Back in the 1800s, both men and women of middle and upper classes used calling cards. These cards had their names printed on them and were the size of today's business cards.
You would present the card to the servant who answered the door as a way of introducing yourself. When you called on someone, you visited them in their homes, spending a large part of the day with them. If you called and that person wasn't home, then you'd leave your calling card to show that you'd come by to see them. Sometimes a very short note was jotted on the card in the corner or on the back. Sometimes the calling card would list the days and times when you were available for a social visit.
A calling card tray was in the entrance and a servant would leave your card there. It was considered polite for the absent person to return the social call within one week. You would have had a case to hold your cards to keep them nice-looking, and it would have been made out of sterling silver or ivory or something similar.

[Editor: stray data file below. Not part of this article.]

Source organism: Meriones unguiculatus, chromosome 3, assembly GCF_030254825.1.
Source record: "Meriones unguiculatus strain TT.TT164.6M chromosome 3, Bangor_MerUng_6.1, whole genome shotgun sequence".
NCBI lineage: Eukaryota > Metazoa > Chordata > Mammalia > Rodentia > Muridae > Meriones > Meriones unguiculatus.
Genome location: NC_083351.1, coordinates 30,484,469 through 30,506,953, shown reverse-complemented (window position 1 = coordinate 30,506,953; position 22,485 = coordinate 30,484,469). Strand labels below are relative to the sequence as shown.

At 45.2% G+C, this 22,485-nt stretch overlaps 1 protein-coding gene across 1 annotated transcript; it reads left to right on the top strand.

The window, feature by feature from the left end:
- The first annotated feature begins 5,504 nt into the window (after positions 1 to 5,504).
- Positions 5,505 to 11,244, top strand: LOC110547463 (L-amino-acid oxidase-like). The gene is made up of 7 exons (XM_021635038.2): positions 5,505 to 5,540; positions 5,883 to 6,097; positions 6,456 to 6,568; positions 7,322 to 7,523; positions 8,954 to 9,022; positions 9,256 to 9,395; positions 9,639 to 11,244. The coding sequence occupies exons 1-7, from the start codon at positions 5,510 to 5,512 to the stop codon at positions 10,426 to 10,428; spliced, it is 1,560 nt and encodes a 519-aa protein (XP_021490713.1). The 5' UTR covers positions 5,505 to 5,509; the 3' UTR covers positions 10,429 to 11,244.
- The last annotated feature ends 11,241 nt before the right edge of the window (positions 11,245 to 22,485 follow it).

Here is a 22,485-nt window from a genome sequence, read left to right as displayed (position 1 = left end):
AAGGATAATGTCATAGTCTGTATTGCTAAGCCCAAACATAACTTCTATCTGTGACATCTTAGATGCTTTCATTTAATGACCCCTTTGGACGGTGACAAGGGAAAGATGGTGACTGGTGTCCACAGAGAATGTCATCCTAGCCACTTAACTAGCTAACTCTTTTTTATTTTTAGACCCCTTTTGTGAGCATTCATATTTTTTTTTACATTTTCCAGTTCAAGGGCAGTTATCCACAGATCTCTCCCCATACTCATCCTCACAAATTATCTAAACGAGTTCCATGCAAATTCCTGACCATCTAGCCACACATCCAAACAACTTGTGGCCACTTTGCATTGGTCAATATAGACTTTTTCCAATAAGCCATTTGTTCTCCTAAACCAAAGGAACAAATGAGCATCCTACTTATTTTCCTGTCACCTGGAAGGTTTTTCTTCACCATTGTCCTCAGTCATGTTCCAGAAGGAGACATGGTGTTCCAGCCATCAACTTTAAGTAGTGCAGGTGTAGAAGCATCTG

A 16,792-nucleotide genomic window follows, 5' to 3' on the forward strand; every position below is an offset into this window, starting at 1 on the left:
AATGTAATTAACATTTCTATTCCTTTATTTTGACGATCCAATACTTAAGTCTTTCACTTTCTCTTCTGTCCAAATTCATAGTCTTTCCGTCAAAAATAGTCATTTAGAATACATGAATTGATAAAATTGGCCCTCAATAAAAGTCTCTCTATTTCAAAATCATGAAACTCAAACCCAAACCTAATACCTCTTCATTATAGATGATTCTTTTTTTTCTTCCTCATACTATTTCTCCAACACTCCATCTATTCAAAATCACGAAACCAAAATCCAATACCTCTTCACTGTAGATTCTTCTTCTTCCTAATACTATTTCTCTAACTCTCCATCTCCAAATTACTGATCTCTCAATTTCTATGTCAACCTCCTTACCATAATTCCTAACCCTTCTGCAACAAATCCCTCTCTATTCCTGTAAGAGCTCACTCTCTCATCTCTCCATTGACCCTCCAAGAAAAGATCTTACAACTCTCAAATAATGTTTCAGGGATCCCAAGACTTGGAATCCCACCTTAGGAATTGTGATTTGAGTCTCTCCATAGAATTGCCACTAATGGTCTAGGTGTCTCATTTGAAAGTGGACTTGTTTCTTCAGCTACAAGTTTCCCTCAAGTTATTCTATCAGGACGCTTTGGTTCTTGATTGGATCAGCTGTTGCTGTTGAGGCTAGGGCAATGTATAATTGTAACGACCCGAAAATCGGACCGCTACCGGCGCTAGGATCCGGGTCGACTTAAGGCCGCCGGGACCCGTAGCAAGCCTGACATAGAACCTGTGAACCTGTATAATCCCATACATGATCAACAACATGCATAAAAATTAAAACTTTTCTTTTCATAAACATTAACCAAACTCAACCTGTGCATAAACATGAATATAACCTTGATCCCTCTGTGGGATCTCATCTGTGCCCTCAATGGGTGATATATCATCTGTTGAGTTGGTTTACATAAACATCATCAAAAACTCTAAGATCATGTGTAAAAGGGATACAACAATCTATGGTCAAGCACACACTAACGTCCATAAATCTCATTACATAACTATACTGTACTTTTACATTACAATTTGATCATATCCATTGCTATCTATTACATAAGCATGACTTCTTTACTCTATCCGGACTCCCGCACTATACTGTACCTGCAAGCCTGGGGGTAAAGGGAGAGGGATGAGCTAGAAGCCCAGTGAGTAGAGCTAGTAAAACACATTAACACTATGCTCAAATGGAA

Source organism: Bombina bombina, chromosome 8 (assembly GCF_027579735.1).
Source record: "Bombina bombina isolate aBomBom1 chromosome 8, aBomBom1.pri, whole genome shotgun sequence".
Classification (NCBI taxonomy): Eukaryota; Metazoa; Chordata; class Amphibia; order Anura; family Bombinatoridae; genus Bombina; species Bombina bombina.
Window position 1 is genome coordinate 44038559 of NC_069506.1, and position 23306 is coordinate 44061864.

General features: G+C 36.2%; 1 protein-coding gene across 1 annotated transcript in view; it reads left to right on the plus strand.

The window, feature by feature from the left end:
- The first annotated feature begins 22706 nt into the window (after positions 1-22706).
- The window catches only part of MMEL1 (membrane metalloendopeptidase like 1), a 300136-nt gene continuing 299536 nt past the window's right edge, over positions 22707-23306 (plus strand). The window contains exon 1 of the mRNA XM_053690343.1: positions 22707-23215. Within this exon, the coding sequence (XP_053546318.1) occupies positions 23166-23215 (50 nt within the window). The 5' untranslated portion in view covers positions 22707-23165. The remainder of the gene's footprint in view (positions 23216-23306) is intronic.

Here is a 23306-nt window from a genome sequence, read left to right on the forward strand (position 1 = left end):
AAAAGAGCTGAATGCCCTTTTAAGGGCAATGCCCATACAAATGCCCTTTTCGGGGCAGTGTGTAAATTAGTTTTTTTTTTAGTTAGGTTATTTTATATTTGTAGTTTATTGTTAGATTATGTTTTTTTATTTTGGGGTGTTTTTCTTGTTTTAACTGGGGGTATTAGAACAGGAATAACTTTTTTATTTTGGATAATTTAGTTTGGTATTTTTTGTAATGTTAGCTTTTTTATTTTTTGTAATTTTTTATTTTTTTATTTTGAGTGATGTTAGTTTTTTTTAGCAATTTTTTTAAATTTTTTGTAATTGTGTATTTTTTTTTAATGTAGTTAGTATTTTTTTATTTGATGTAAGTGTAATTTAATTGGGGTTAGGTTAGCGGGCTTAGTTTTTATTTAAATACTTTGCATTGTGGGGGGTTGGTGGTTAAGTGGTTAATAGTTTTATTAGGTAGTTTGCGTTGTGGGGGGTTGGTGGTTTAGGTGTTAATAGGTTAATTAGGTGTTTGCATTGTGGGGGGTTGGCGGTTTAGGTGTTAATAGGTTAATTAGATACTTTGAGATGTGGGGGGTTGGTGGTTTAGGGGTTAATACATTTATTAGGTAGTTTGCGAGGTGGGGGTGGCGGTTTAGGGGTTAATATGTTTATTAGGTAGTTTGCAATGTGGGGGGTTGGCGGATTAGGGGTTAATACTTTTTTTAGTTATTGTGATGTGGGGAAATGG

Change "calling card" to "business card" and it sounds somewhat like what we do today. When a businessman visits a company or meets someone, he hands out one of his business cards. The card will list the businessman's name and contact information, and maybe even a tiny bit about the company. While "calling" today can mean a personal visit, it often means a phone call or email or visiting a website.
Do writers need business cards? Find out in tomorrow's post.